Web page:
This past week Europe watched as Thai children were reunited with their families having been stranded in a flooded cave. Their successful rescue has flooded the media news stream and celebrations of a tricky, and precarious, rescue plan. Meanwhile, the world has reacted to images of children, sat in cages, separated from their parents, on the American/Mexican border. While protests have since lead to President Trump’s rescinding of this particular policy, questions surrounding family reunification, and the treatment of child refugees more generally, remain. This past week we have visited a variety of Refugee Reception Centres in the Aegean as part of our research project, IR_Aesthetics. The experiences of children, within and beyond these spaces, has occupied a central role in our findings. Unaccompanied minors are considered vulnerable. Therefore, they are provided with ‘safe spaces’ within Reception Centres. Yet these spaces are anything, but safe.
Unaccompanied minors are provided additional provisions and protection within Reception Centres. In some cases apartments in towns house minors awaiting fast-tracking to the mainland, supported by UNHCR. Whilst programmes are put in place to fill the days of young people, it was suggested by officials that this was partly to keep them busy to avoid violence, most of these activities (schooling, football training, swimming lessons) are provided by over-stretched volunteers reliant on Centre cooperation to carry out these programmes. Provision is often divided along a number of lines, both gender, and children with families separated from unaccompanied minors. So whilst girls are provided with one hour of free time, boys can come and go freely. Programmes of education and activity often take place on different days for the different groups, with the relevant young people being bussed to spaces outside of the Reception Centres where they have far greater opportunities to ‘be children’.
Should the minors remain in camp, the conditions raise grave concerns. Safe zones exist within the camps to house unaccompanied minor boys and another for girls. Older women are also housed in this space but only once they prove they have endured violence to gain entry to such spaces. Protection is provided, but only after the violence has occurred. Boys, on the other hand are padlocked inside the space with guards put in place to ensure order. This is to proactively deal with drunken teenage behaviour which, we were told, can quickly escalate. Families outside of these ‘safe zones’ suffer additional layers of trauma and fear. In order to avoid potential sexual assault families (particularly women and girls) rely on plastic bottles as make shift toilets within tents. Toilets, we were told, are only used during daylight hours.
Adults, upon arrival, must prove the children are a relation. Children can be separated from the adults they arrive with, if the proper paperwork proving a biological relationship is not forthcoming. This, it was suggested to us, may be deliberate. In the absence of birth certificates and passports officials seek verification from the country of origin. In cases where neither of these options establish a relationship we were told of two cases where DNA testing was used. The burden of proof in this type of scenario rests firmly on the new arrivals. In its absence adults and children are separated. The Greek authorities are not the only ones turning to DNA testing in migration cases, with the UK recently forced to apologise for carrying out similar procedures.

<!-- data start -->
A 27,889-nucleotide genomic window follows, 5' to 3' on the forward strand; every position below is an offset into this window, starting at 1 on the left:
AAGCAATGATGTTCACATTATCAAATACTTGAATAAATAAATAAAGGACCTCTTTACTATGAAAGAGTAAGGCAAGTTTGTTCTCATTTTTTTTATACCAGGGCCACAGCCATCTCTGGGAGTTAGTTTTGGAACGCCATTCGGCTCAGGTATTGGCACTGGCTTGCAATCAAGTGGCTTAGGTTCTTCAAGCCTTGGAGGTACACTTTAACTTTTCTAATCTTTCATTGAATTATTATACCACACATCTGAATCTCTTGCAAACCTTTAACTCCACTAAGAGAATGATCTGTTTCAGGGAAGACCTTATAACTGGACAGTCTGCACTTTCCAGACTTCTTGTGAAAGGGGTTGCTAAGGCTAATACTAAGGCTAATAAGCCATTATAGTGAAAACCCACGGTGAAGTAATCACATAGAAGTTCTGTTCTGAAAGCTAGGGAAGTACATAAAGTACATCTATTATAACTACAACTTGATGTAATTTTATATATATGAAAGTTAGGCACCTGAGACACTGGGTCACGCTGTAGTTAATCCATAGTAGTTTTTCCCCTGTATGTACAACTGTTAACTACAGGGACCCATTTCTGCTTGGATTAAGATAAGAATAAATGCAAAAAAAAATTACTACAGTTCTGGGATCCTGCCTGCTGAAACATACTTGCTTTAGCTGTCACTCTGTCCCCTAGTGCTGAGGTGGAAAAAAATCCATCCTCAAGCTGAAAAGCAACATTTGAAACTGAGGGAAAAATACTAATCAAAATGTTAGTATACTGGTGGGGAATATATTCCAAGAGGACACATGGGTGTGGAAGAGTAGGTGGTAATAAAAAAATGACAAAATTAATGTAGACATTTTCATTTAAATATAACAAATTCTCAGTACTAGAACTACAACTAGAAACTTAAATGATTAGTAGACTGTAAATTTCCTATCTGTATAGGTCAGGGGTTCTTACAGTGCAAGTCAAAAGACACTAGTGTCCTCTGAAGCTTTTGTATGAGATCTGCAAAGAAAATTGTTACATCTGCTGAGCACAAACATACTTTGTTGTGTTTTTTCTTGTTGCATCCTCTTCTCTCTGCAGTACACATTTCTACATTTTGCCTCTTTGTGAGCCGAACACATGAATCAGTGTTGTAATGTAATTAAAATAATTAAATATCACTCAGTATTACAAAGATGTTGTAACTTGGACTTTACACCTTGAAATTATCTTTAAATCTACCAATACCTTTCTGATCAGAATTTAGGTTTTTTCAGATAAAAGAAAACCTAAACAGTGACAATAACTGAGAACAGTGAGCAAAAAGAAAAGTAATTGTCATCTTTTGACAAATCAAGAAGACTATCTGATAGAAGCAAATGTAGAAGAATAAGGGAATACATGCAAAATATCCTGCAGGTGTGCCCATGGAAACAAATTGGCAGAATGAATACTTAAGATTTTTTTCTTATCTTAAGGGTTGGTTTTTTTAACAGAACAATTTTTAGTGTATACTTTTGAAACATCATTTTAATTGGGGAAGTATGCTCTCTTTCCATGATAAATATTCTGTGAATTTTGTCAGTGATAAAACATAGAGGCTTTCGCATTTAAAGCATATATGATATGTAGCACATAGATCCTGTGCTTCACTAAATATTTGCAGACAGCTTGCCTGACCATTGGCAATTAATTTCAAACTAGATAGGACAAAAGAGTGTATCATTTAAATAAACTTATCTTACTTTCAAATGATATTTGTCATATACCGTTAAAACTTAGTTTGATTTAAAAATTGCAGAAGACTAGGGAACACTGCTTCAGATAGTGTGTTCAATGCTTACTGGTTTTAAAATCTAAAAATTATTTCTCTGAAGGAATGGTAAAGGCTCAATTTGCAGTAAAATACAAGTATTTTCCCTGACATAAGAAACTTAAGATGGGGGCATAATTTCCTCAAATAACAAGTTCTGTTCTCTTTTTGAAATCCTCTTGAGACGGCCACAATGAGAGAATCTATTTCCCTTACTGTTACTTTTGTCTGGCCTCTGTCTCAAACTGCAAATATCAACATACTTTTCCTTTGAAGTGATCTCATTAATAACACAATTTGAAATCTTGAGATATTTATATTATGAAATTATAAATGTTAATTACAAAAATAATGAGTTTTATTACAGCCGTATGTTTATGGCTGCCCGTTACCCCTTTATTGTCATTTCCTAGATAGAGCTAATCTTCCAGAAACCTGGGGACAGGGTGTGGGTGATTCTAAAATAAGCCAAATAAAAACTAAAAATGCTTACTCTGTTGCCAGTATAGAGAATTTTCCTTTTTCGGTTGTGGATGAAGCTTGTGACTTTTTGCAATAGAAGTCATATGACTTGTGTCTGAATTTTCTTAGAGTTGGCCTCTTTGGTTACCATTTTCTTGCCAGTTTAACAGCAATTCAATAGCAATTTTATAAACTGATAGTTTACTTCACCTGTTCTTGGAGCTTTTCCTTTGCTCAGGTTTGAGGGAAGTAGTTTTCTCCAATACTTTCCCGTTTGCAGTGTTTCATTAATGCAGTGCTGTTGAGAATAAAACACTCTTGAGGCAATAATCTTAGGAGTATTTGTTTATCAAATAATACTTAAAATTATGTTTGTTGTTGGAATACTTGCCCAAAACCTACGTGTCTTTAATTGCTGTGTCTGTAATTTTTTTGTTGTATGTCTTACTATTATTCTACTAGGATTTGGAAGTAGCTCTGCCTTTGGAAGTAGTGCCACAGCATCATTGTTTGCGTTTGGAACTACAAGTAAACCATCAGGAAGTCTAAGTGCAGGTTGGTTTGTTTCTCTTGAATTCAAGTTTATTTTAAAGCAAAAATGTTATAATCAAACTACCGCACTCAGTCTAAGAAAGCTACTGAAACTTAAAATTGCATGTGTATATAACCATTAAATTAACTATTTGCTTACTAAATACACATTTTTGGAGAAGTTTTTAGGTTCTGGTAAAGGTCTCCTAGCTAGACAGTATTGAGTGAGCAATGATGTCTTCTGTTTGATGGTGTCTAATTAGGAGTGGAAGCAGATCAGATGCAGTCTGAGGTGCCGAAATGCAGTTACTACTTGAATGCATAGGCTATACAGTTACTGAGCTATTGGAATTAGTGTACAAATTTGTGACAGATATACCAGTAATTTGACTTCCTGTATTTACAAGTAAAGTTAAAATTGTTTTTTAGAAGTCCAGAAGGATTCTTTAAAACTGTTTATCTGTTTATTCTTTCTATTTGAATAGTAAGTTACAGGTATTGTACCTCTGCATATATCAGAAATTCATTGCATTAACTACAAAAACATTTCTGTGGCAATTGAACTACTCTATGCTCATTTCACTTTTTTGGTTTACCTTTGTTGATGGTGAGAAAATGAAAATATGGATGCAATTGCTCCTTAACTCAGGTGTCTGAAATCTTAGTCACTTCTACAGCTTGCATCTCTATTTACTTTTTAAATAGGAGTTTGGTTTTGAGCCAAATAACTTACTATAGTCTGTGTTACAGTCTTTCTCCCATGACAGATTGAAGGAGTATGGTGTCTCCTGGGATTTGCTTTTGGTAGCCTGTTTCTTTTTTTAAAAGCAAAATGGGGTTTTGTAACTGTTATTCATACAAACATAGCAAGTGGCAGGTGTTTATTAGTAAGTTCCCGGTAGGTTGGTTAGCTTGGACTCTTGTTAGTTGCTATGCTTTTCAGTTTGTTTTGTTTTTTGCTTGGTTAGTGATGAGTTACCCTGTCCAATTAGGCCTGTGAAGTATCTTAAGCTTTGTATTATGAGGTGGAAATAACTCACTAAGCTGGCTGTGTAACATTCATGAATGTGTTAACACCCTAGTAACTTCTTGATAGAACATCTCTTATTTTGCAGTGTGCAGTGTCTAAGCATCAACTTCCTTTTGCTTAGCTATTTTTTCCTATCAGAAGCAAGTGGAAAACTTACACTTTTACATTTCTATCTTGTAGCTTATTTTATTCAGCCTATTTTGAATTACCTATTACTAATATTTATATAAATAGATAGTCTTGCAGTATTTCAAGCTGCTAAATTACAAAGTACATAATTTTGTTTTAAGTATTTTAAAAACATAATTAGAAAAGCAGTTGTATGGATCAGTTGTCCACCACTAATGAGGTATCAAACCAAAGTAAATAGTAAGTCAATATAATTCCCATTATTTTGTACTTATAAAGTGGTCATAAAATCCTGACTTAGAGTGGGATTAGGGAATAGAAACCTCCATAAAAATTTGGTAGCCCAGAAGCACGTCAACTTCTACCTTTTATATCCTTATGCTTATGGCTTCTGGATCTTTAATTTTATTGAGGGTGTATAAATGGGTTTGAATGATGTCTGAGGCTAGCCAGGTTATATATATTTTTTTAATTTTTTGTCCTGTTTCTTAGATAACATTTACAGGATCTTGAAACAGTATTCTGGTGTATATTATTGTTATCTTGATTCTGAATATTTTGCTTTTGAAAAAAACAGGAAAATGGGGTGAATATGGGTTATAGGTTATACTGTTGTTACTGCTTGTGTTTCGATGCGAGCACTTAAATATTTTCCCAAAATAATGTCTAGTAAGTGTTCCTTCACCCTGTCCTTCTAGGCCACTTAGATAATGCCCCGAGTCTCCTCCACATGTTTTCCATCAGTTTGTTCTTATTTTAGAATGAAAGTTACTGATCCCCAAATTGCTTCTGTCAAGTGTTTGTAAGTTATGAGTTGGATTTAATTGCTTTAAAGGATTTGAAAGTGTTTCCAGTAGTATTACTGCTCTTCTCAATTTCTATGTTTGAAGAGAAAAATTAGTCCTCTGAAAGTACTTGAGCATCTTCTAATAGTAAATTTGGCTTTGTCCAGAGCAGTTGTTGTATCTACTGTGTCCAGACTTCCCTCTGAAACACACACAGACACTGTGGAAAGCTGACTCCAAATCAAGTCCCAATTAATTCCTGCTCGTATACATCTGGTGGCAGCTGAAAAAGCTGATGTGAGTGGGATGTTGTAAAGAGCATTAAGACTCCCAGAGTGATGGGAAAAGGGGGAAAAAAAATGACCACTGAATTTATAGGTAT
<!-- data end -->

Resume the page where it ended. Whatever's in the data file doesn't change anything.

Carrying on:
Children must also prove they are minors. We heard stories of minors being moved from the protected area into the general population of the Reception Centre’s when their age was put in doubt. Similarly, families that travel together but have an adult child are often separated as adult children are not deemed vulnerable and are thus housed in different places. We were even told of one case where separation took place whilst the adult child was undergoing surgery in hospital. On release he was not allowed to join the rest of his family. They had been moved to housing for vulnerable families. He continued his convalescence in the general population of the camp.
The separation of families must be challenged regardless of age, experience, or situation. As the Children’s Commissioner for England’s recent report ‘Skype Families’ reveals it seriously hampers a child’s physical, psychological, and social development. In the absence of one, or both parents, children show signs of anxiety, anti-social behaviour, and a lack of general development. Coupled with this, is the trauma of insecurity, violence, and those within the Aegean have faced. So as we follow the plight of migrants on the US border and are compelled by the media story of the Thai rescue, it is important that we also open our eyes to the injustices of a system that relies on DNA testing and arbitrary discussions of age to separate families in times of sickness and trauma within Europe’s borders.
Amanda Russell Beattie is a Lecturer in Politics and International Relations at Aston University
Gemma Bird is a Lecturer in Politics in the Department of Politics at the University of Liverpool
Patrycja Rozbicka is a Lecturer in Politics and International Relations at Aston University